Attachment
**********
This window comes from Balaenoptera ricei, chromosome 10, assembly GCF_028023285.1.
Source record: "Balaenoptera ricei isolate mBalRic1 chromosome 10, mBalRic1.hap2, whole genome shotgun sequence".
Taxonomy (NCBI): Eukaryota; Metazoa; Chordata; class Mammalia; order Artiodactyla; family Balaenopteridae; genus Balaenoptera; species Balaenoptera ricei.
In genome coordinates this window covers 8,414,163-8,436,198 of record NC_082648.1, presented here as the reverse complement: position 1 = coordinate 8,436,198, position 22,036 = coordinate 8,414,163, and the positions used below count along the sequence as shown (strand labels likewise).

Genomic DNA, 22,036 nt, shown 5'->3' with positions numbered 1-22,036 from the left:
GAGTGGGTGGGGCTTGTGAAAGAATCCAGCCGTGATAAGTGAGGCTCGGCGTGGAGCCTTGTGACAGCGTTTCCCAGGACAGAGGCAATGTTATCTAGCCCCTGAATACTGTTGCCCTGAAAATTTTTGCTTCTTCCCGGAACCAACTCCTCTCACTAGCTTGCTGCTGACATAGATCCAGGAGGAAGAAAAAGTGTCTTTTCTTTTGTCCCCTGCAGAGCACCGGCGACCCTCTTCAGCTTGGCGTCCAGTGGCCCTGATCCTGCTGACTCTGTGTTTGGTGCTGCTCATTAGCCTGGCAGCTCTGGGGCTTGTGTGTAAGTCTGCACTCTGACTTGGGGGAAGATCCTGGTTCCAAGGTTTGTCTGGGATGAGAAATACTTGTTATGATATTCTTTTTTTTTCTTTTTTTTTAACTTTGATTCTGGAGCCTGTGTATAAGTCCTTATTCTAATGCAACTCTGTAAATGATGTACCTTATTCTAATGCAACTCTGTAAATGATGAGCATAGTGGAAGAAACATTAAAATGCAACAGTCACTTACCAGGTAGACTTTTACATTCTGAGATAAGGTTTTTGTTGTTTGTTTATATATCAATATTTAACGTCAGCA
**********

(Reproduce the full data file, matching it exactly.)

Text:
This window comes from Balaenoptera ricei, chromosome 10, assembly GCF_028023285.1.
Source record: "Balaenoptera ricei isolate mBalRic1 chromosome 10, mBalRic1.hap2, whole genome shotgun sequence".
Taxonomy (NCBI): Eukaryota; Metazoa; Chordata; class Mammalia; order Artiodactyla; family Balaenopteridae; genus Balaenoptera; species Balaenoptera ricei.
In genome coordinates this window covers 8,414,163-8,436,198 of record NC_082648.1, presented here as the reverse complement: position 1 = coordinate 8,436,198, position 22,036 = coordinate 8,414,163, and the positions used below count along the sequence as shown (strand labels likewise).

Genomic DNA, 22,036 nt, shown 5'->3' with positions numbered 1-22,036 from the left:
GAGTGGGTGGGGCTTGTGAAAGAATCCAGCCGTGATAAGTGAGGCTCGGCGTGGAGCCTTGTGACAGCGTTTCCCAGGACAGAGGCAATGTTATCTAGCCCCTGAATACTGTTGCCCTGAAAATTTTTGCTTCTTCCCGGAACCAACTCCTCTCACTAGCTTGCTGCTGACATAGATCCAGGAGGAAGAAAAAGTGTCTTTTCTTTTGTCCCCTGCAGAGCACCGGCGACCCTCTTCAGCTTGGCGTCCAGTGGCCCTGATCCTGCTGACTCTGTGTTTGGTGCTGCTCATTAGCCTGGCAGCTCTGGGGCTTGTGTGTAAGTCTGCACTCTGACTTGGGGGAAGATCCTGGTTCCAAGGTTTGTCTGGGATGAGAAATACTTGTTATGATATTCTTTTTTTTTCTTTTTTTTTAACTTTGATTCTGGAGCCTGTGTATAAGTCCTTATTCTAATGCAACTCTGTAAATGATGTACCTTATTCTAATGCAACTCTGTAAATGATGAGCATAGTGGAAGAAACATTAAAATGCAACAGTCACTTACCAGGTAGACTTTTACATTCTGAGATAAGGTTTTTGTTGTTTGTTTATATATCAATATTTAACGTCAGCA